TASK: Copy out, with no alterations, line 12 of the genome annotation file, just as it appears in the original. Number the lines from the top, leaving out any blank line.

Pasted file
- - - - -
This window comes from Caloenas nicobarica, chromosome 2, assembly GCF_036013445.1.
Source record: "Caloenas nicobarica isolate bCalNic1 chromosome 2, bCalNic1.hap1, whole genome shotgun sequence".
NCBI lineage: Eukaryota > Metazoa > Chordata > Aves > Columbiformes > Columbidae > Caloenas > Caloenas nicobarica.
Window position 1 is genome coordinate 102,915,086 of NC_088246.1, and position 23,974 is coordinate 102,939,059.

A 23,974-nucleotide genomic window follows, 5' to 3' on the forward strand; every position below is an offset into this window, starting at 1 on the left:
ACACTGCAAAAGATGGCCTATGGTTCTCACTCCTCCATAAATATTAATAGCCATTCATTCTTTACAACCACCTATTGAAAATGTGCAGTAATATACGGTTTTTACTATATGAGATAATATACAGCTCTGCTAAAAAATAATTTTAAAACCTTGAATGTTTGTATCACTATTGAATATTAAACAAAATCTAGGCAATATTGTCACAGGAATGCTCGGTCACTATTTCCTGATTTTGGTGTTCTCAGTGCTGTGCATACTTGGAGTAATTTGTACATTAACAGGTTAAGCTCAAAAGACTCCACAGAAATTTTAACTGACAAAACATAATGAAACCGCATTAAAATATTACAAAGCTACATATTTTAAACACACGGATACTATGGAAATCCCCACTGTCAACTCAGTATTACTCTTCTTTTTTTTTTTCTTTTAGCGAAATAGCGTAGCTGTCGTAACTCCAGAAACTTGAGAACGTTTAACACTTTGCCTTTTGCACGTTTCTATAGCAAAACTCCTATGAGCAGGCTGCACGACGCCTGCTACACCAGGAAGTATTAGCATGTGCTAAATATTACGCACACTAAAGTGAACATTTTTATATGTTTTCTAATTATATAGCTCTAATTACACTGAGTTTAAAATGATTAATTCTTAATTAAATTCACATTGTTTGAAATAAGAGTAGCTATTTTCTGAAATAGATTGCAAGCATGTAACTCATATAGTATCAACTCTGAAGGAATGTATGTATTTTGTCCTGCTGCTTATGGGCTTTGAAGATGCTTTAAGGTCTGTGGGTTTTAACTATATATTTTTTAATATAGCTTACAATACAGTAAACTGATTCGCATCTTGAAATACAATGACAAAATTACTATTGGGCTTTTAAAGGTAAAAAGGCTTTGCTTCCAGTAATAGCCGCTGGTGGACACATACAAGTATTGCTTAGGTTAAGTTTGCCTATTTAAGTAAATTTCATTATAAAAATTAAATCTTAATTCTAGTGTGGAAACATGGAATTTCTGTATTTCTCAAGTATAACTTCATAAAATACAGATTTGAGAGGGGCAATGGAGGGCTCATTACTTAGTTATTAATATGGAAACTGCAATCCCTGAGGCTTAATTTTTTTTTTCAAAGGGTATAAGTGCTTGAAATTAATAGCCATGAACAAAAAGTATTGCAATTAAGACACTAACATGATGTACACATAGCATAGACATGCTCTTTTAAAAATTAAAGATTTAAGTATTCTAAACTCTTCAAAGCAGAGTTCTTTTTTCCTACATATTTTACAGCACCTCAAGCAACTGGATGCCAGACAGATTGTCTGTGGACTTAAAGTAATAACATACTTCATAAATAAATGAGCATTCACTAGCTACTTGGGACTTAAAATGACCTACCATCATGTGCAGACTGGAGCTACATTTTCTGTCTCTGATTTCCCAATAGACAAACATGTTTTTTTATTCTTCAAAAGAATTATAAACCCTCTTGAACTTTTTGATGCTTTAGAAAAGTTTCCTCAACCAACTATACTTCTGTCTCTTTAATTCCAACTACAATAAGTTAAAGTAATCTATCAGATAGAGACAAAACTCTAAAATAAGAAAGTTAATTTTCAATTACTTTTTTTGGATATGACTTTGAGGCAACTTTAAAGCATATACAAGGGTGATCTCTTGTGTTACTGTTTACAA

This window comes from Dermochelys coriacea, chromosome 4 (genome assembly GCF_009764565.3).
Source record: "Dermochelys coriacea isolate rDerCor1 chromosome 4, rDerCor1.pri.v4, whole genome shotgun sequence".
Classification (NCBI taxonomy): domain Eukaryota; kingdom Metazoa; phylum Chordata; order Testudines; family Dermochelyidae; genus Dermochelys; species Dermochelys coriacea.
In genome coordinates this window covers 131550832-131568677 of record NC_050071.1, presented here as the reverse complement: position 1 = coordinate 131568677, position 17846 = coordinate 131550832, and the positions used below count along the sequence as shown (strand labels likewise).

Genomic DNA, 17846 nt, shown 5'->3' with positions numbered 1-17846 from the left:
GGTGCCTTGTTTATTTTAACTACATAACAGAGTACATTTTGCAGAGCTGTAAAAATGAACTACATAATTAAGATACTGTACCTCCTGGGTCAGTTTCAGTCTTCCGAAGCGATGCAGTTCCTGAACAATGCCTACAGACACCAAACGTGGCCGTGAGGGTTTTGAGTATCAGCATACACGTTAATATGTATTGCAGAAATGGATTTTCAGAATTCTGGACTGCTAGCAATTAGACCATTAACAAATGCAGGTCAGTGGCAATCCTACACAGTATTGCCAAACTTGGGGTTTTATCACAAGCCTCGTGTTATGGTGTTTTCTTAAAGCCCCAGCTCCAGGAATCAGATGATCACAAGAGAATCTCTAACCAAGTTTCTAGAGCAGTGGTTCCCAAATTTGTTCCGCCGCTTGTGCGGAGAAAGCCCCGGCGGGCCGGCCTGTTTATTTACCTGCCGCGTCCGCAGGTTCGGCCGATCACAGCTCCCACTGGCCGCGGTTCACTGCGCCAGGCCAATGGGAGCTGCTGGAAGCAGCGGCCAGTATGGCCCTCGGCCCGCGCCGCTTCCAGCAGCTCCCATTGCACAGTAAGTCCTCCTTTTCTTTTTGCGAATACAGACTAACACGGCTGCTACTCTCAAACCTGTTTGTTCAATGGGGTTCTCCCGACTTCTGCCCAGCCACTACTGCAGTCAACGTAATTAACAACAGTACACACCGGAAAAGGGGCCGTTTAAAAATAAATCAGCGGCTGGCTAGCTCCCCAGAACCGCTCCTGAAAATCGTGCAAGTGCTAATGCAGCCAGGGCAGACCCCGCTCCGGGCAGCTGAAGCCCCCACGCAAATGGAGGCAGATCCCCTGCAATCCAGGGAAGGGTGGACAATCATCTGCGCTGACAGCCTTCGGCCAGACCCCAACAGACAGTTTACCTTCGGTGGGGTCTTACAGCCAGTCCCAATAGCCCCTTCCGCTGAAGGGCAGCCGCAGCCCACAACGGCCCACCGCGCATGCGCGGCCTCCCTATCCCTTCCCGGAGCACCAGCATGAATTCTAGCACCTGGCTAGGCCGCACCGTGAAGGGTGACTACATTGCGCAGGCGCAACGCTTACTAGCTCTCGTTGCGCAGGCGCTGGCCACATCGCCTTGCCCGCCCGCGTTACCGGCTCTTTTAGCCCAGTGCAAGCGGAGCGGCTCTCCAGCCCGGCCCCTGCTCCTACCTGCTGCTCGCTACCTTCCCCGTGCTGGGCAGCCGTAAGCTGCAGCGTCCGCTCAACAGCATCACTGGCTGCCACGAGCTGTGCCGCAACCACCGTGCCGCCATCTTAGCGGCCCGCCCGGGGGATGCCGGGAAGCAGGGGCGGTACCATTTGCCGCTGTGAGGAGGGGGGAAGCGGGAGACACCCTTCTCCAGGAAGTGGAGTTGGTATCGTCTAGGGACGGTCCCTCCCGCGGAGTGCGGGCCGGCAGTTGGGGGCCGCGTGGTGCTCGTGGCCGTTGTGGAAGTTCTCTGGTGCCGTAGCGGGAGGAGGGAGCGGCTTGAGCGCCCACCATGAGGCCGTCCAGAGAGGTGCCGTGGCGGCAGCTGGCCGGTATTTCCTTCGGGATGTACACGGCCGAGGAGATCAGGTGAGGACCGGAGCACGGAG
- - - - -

GGTGCCTTGTTTATTTTAACTACATAACAGAGTACATTTTGCAGAGCTGTAAAAATGAACTACATAATTAAGATACTGTACCTCCTGGGTCAGTTTCAGTCTTCCGAAGCGATGCAGTTCCTGAACAATGCCTACAGACACCAAACGTGGCCGTGAGGGTTTTGAGTATCAGCATACACGTTAATATGTATTGCAGAAATGGATTTTCAGAATTCTGGACTGCTAGCAATTAGACCATTAACAAATGCAGGTCAGTGGCAATCCTACACAGTATTGCCAAACTTGGGGTTTTATCACAAGCCTCGTGTTATGGTGTTTTCTTAAAGCCCCAGCTCCAGGAATCAGATGATCACAAGAGAATCTCTAACCAAGTTTCTAGAGCAGTGGTTCCCAAATTTGTTCCGCCGCTTGTGCGGAGAAAGCCCCGGCGGGCCGGCCTGTTTATTTACCTGCCGCGTCCGCAGGTTCGGCCGATCACAGCTCCCACTGGCCGCGGTTCACTGCGCCAGGCCAATGGGAGCTGCTGGAAGCAGCGGCCAGTATGGCCCTCGGCCCGCGCCGCTTCCAGCAGCTCCCATTGCACAGTAAGTCCTCCTTTTCTTTTTGCGAATACAGACTAACACGGCTGCTACTCTCAAACCTGTTTGTTCAATGGGGTTCTCCCGACTTCTGCCCAGCCACTACTGCAGTCAACGTAATTAACAACAGTACACACCGGAAAAGGGGCCGTTTAAAAATAAATCAGCGGCTGGCTAGCTCCCCAGAACCGCTCCTGAAAATCGTGCAAGTGCTAATGCAGCCAGGGCAGACCCCGCTCCGGGCAGCTGAAGCCCCCACGCAAATGGAGGCAGATCCCCTGCAATCCAGGGAAGGGTGGACAATCATCTGCGCTGACAGCCTTCGGCCAGACCCCAACAGACAGTTTACCTTCGGTGGGGTCTTACAGCCAGTCCCAATAGCCCCTTCCGCTGAAGGGCAGCCGCAGCCCACAACGGCCCACCGCGCATGCGCGGCCTCCCTATCCCTTCCCGGAGCACCAGCATGAATTCTAGCACCTGGCTAGGCCGCACCGTGAAGGGTGACTACATTGCGCAGGCGCAACGCTTACTAGCTCTCGTTGCGCAGGCGCTGGCCACATCGCCTTGCCCGCCCGCGTTACCGGCTCTTTTAGCCCAGTGCAAGCGGAGCGGCTCTCCAGCCCGGCCCCTGCTCCTACCTGCTGCTCGCTACCTTCCCCGTGCTGGGCAGCCGTAAGCTGCAGCGTCCGCTCAACAGCATCACTGGCTGCCACGAGCTGTGCCGCAACCACCGTGCCGCCATCTTAGCGGCCCGCCCGGGGGATGCCGGGAAGCAGGGGCGGTACCATTTGCCGCTGTGAGGAGGGGGGAAGCGGGAGACACCCTTCTCCAGGAAGTGGAGTTGGTATCGTCTAGGGACGGTCCCTCCCGCGGAGTGCGGGCCGGCAGTTGGGGGCCGCGTGGTGCTCGTGGCCGTTGTGGAAGTTCTCTGGTGCCGTAGCGGGAGGAGGGAGCGGCTTGAGCGCCCACCATGAGGCCGTCCAGAGAGGTGCCGTGGCGGCAGCTGGCCGGTATTTCCTTCGGGATGTACACGGCCGAGGAGATCAGGTGAGGACCGGAGCACGGAG